Saturday, October 10, 2009

21. African Trilogy (3): Arrow of God by Chinua Achebe

Title: Arrow of God
Author: Chinua Achebe
Genre: Novel (Religious, Life, Dystopian)
Publishers: Heinemann (African Writers Series)
Pages: 230
Year: 1964 (this edition 1986)
Country: Nigeria

This is the last of the African Trilogy by Chinua Achebe. Unlike Things Fall Apart and NoLonger At Ease , Arrow of God was set in Umuaro in the years of the colonial period but some years after the Okonkwo era. It has very little to do with Okonkwo, except with the mention of the novel The Pacification of the Primitive Tribes of the Lower Niger, written by the District Commissioner and a slight reference to some incidents during  Okonkwo's era. All the same, one common thread that runs through all these novels is the clash between the coming of Christianity and the Traditional beliefs system and the complicity of the people in the former.

However, Arrow of God tells more than just the clash between beliefs. It tells also of how one man's quest for vengeance led to the destruction of a whole community (and the turning away from their gods) and to the madness of the Chief Priest. Ezeulu (Chief Priest of Ulu) felt his position as the Chief Priest of Ulu (the great god that is above all the individual gods in all the six villages and that has protected his people against the incessant conflict from the people of Abam) threatened when he was consistently challenged by some of the elders of Umuaro concerning certain decisions he makes. One of such challenges was when Ezeulu rejected  the idea of Umuaro fighting the people of Okperi over a plot of land that he (Ezeulu) considers rightfully belongs to the latter.

Hurt, confused and feeling challenged, Ezeulu schemed his vengeance against the people of Umuaro by refusing to name the day for the New Yam Festival implying that yams could not be harvested  and hunger would come upon the people of Umuaro. This headstrong attitude created an opportunity for the new Christian group led by Mr. Goodcountry to win members to his church promising them protection from Ulu and the chance to harvest their crops to overcome the hunger that has been wreaked upon them by their false gods.

To such extent did Ezeulu take his decision that his own household suffered the most as they became famished and had to also bear the brunt of the people's taunt and insults. Though Ezeulu claimed that he is only an Arrow in the Bow of God and that he cannot go against the will and decisions of the gods (which has resulted in the famine), the people of Umuaro blamed him fully for their woes; hence, his family became isolated and he himself became even more isolated. In his isolation he became internally broken and finally psychotic.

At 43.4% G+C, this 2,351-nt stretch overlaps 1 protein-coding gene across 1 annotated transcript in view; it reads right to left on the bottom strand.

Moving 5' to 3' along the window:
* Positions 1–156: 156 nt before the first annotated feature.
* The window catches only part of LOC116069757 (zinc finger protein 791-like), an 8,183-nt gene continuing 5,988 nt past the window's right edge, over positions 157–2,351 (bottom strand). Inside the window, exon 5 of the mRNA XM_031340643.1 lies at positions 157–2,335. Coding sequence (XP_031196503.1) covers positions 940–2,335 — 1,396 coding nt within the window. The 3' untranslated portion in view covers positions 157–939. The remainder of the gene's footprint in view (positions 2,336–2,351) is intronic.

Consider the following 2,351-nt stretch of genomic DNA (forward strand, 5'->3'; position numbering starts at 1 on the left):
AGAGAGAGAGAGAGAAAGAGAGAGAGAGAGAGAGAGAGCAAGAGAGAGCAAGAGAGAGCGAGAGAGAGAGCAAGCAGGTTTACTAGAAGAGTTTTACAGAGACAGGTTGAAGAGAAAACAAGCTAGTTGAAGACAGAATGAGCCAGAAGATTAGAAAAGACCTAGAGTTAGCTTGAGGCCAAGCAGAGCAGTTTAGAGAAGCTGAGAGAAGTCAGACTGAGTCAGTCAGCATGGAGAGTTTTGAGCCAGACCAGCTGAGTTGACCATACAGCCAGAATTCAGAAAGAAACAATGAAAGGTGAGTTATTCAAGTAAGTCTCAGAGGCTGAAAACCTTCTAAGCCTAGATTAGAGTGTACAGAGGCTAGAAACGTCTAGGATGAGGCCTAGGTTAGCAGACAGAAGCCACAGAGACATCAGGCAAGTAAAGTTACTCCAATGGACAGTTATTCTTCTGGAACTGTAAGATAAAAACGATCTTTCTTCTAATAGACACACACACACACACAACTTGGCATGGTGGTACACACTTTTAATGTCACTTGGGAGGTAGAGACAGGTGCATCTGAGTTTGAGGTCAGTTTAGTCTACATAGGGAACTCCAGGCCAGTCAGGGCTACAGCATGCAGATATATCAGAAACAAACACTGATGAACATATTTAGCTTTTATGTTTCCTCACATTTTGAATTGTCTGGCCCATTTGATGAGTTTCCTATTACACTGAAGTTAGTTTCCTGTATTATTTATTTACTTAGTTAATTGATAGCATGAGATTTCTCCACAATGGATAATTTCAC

How was Ezeulu able to refuse to name the date for the yam festival? (Read to find out...don't want to spoil your reading).

In narration, Achebe made sure not to take sides and this is also seen in the earlier novels. There is  almost nowhere that one could see the narrator supporting this religion or the other. He just left things to take its course. However, the author seem to suggest that religion itself is very deceptive. Thus, most of the occurrences in the novel which were claimed by both religious sect were mere coincidences; such as the attribution of Captain Winterbottom's sudden sickness to his mistreatment of Ezeulu and the increase in church attendance which Mr. Goodcountry claimed was his effective pastoring. This deception was very conspicuous in the first two books of the Trilogy, especially in Things Fall Apart.

I enjoyed this book very much. The mixing of Igbo words with English words and the many proverbs; the beauty of the language in which the story was written; and the blatant portrayal of ignorance make this book a must read.

ImageNations' Rating: 5.0 out of 6.0

Please vote for your favourite book of the quarter. Thanks!

2 comments:

  1. I guess if he's critiquing religion in general then i guess that's a form of taking sides in and of itself.

    ReplyDelete
  2. You make a good point Marie. Though subtly done, I think in general we can take it as a critique on religion and consequently as taking sides though not a side in the book. However, I haven't done any research on Achebe's perception of religion. I would do so.

    ReplyDelete

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